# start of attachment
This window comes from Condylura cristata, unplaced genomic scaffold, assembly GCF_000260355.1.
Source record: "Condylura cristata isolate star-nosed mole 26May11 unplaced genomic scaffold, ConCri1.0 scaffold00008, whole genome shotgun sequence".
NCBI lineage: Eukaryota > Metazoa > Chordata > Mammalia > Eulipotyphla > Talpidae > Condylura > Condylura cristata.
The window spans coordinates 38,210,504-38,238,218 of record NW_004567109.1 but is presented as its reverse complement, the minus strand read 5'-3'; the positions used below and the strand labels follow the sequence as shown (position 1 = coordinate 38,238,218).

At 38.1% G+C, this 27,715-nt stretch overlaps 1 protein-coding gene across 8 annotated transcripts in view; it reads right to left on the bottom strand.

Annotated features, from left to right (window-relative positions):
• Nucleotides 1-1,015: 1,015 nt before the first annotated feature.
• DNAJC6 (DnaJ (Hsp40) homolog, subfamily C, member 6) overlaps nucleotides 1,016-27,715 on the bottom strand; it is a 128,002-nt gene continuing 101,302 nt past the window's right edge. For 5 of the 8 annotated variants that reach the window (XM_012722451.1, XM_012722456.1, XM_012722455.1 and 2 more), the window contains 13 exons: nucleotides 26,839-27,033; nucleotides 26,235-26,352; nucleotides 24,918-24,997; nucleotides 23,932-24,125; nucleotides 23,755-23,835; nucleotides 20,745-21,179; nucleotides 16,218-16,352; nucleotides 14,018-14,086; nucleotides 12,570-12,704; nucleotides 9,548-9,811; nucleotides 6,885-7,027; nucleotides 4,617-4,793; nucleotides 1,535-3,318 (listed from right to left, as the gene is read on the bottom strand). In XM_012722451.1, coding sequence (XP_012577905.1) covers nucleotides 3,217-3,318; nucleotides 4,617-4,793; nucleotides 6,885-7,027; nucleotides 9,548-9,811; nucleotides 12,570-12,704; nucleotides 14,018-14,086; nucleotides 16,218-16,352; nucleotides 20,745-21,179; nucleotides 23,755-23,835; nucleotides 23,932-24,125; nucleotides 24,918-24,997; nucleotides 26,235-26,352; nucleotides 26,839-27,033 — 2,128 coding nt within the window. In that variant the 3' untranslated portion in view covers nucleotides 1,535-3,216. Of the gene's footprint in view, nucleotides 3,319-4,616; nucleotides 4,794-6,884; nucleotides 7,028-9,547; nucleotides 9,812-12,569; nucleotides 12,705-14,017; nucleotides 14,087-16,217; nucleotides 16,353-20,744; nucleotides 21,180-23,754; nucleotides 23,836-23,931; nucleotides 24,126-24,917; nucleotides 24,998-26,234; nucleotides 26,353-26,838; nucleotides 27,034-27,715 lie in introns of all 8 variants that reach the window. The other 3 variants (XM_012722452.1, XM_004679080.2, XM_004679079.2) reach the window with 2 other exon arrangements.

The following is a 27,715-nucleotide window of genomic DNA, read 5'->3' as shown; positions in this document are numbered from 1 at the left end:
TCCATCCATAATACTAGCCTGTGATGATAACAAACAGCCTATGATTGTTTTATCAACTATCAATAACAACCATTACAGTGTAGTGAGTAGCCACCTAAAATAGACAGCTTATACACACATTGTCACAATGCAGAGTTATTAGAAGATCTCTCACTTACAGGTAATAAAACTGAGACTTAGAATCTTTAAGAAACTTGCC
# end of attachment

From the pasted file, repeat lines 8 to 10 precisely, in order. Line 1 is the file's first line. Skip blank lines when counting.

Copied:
• DNAJC6 (DnaJ (Hsp40) homolog, subfamily C, member 6) overlaps nucleotides 1,016-27,715 on the bottom strand; it is a 128,002-nt gene continuing 101,302 nt past the window's right edge. For 5 of the 8 annotated variants that reach the window (XM_012722451.1, XM_012722456.1, XM_012722455.1 and 2 more), the window contains 13 exons: nucleotides 26,839-27,033; nucleotides 26,235-26,352; nucleotides 24,918-24,997; nucleotides 23,932-24,125; nucleotides 23,755-23,835; nucleotides 20,745-21,179; nucleotides 16,218-16,352; nucleotides 14,018-14,086; nucleotides 12,570-12,704; nucleotides 9,548-9,811; nucleotides 6,885-7,027; nucleotides 4,617-4,793; nucleotides 1,535-3,318 (listed from right to left, as the gene is read on the bottom strand). In XM_012722451.1, coding sequence (XP_012577905.1) covers nucleotides 3,217-3,318; nucleotides 4,617-4,793; nucleotides 6,885-7,027; nucleotides 9,548-9,811; nucleotides 12,570-12,704; nucleotides 14,018-14,086; nucleotides 16,218-16,352; nucleotides 20,745-21,179; nucleotides 23,755-23,835; nucleotides 23,932-24,125; nucleotides 24,918-24,997; nucleotides 26,235-26,352; nucleotides 26,839-27,033 — 2,128 coding nt within the window. In that variant the 3' untranslated portion in view covers nucleotides 1,535-3,216. Of the gene's footprint in view, nucleotides 3,319-4,616; nucleotides 4,794-6,884; nucleotides 7,028-9,547; nucleotides 9,812-12,569; nucleotides 12,705-14,017; nucleotides 14,087-16,217; nucleotides 16,353-20,744; nucleotides 21,180-23,754; nucleotides 23,836-23,931; nucleotides 24,126-24,917; nucleotides 24,998-26,234; nucleotides 26,353-26,838; nucleotides 27,034-27,715 lie in introns of all 8 variants that reach the window. The other 3 variants (XM_012722452.1, XM_004679080.2, XM_004679079.2) reach the window with 2 other exon arrangements.

The following is a 27,715-nucleotide window of genomic DNA, read 5'->3' as shown; positions in this document are numbered from 1 at the left end:
TCCATCCATAATACTAGCCTGTGATGATAACAAACAGCCTATGATTGTTTTATCAACTATCAATAACAACCATTACAGTGTAGTGAGTAGCCACCTAAAATAGACAGCTTATACACACATTGTCACAATGCAGAGTTATTAGAAGATCTCTCACTTACAGGTAATAAAACTGAGACTTAGAATCTTTAAGAAACTTGCC